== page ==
Yet the risk remains, given how heavily treed much of the district is, according to Lakeway City Forester Carrie Burns. She showed Community Impact Newspaper a map of Lakeway, which is home to 13,600 residents, that features a highly visual rating index of the destructive potential of wildfire on people and their homes (see map at left).
“What I want people to see, if they look and see their homes are in the high-priority area, we want them to come to us and say, ‘What can we do?’” Burns said. “We want to target them as the highest-priority people to talk to.”
Burns called the 30 feet around a home the defensible space from a wildfire. She encouraged residents to clear that perimeter of overgrown brush and debris that can be ignited by floating embers that can travel up to a mile and create spot fires. (for more information see sidebar below).
In ESD 6 major challenges include the rapidly growing population.
“[That includes] development of large million-dollar homes with magnificent views of the lake or Hill Country—but which don’t have easy access for first responder vehicles,” Abbott said, adding he would also like to see more entrances and exits in new and existing subdivisions.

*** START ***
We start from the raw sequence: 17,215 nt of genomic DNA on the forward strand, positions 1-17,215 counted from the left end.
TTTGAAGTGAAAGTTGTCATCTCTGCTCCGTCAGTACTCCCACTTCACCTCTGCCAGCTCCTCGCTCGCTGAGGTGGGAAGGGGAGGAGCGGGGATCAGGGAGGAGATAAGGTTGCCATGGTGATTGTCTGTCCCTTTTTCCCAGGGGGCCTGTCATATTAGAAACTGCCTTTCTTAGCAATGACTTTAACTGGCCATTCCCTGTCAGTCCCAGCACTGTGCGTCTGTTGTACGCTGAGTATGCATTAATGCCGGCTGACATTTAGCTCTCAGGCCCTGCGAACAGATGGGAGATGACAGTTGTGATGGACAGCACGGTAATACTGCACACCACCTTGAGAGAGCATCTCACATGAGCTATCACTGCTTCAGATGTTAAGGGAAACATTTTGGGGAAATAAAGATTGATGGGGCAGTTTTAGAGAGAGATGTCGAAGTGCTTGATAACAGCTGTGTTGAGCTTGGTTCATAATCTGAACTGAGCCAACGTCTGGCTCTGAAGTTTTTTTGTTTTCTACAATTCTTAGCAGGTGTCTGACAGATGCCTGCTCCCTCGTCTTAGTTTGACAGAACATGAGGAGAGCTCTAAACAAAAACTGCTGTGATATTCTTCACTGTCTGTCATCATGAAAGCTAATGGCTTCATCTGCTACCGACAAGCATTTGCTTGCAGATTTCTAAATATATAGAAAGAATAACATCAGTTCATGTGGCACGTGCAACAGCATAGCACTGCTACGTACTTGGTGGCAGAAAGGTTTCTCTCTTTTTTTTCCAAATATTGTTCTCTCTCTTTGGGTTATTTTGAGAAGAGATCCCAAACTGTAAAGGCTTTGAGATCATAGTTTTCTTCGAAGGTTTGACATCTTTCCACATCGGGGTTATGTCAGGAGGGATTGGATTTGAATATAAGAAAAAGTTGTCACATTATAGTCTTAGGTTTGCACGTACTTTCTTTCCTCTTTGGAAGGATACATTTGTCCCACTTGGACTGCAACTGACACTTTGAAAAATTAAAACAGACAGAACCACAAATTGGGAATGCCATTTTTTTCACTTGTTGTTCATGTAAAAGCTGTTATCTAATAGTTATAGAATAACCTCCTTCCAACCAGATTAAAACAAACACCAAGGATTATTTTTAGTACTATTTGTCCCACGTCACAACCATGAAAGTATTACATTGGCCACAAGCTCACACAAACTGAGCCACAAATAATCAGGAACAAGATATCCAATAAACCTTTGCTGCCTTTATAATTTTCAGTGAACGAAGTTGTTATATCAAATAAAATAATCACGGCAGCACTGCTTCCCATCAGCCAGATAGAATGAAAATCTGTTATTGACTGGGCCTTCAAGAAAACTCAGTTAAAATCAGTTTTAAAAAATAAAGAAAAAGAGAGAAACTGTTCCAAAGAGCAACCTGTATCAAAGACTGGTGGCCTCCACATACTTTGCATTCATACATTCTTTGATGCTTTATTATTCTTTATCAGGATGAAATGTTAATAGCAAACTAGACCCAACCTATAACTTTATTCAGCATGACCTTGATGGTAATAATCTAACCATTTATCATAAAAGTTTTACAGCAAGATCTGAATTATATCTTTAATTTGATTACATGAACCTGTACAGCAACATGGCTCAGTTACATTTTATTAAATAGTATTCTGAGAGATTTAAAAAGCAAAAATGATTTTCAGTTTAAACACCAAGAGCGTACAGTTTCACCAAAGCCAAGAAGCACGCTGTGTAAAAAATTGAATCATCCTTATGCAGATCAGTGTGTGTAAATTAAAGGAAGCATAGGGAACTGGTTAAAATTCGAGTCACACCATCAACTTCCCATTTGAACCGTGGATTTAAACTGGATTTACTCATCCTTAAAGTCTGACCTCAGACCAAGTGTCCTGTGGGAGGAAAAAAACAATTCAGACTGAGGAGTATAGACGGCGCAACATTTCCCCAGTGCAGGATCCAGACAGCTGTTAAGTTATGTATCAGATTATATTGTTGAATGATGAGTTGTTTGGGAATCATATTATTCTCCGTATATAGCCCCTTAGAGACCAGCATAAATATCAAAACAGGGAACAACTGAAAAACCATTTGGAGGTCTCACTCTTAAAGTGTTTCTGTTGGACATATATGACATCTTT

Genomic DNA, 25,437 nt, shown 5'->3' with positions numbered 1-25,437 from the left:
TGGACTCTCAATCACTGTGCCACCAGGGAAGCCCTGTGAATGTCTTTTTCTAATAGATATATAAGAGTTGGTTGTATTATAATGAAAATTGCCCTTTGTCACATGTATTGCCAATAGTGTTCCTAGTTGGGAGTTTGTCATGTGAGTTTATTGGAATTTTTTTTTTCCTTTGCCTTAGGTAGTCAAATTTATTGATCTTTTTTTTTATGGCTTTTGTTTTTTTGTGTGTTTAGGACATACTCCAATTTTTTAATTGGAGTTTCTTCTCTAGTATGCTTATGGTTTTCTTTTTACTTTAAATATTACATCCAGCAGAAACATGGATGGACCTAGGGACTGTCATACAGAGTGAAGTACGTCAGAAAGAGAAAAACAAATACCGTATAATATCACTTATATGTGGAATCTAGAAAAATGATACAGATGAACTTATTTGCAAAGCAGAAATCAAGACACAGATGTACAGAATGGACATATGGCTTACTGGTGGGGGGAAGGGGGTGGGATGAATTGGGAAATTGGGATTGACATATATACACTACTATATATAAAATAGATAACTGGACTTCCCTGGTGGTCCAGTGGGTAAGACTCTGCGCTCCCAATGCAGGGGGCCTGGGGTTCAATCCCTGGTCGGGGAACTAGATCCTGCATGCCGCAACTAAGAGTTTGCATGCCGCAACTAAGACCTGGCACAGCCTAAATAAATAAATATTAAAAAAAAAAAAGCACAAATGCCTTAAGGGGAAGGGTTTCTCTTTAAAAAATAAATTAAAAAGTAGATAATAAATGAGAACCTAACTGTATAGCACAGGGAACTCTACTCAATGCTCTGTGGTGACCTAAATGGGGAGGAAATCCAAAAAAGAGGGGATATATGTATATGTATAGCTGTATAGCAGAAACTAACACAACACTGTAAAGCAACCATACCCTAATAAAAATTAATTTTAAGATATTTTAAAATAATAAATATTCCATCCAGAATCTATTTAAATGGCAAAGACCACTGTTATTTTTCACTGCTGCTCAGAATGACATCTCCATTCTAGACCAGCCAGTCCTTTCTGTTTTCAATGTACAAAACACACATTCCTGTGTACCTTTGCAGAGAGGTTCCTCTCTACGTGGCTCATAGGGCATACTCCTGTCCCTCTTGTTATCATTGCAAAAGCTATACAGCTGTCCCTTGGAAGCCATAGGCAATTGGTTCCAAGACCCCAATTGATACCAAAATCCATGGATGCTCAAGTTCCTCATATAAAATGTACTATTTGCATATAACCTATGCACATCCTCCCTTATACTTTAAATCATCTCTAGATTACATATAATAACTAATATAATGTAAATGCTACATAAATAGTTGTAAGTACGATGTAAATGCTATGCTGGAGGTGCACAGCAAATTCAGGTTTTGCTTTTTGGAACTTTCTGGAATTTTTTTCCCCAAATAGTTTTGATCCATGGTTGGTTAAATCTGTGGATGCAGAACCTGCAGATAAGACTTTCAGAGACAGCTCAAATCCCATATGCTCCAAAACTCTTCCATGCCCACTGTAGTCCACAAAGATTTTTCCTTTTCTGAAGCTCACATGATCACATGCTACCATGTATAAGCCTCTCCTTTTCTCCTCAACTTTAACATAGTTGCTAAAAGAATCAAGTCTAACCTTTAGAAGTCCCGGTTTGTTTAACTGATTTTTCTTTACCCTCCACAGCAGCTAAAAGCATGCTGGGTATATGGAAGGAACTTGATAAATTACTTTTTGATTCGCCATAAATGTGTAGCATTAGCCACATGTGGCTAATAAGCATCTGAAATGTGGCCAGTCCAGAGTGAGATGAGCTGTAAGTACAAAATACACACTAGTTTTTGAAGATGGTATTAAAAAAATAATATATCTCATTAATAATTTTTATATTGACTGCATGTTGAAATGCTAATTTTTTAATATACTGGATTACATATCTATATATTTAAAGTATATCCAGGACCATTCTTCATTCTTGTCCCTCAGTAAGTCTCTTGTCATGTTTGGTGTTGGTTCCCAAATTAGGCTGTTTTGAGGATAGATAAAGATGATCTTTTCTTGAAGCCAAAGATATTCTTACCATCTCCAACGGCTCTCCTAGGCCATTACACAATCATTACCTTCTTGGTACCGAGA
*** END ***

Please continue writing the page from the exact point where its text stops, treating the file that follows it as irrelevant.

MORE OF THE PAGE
West Lake Hills' firewise efforts
West Lake Hills Fire Department has also promoted dead wood pickup programs. As with other communities, those efforts are part of maintaining the city’s annual Firewise USA accreditation. To continue to be designated as a Firewise community, there are public participation records that must be submitted each year, including total hours of prevention activities, which are credited by event times and the number of people participating.
“Probably the most difficult item on our wish list to complete would be for our residents to maintain their property in accordance with the Firewise program,” ESD 9 Chief Mike Elliott said.
ESD 9 will hold an open house May 19. Part of that event will include Firewise information, Elliott said. Usually when the fire weather is high, any part of Travis County could be ravaged by wildfire and stretch resources. ESDs cannot afford to have extra staffing all the time, Elliott said.
“We usually ask some of our personnel to come back for extra staffing on red flag weather days,” he said.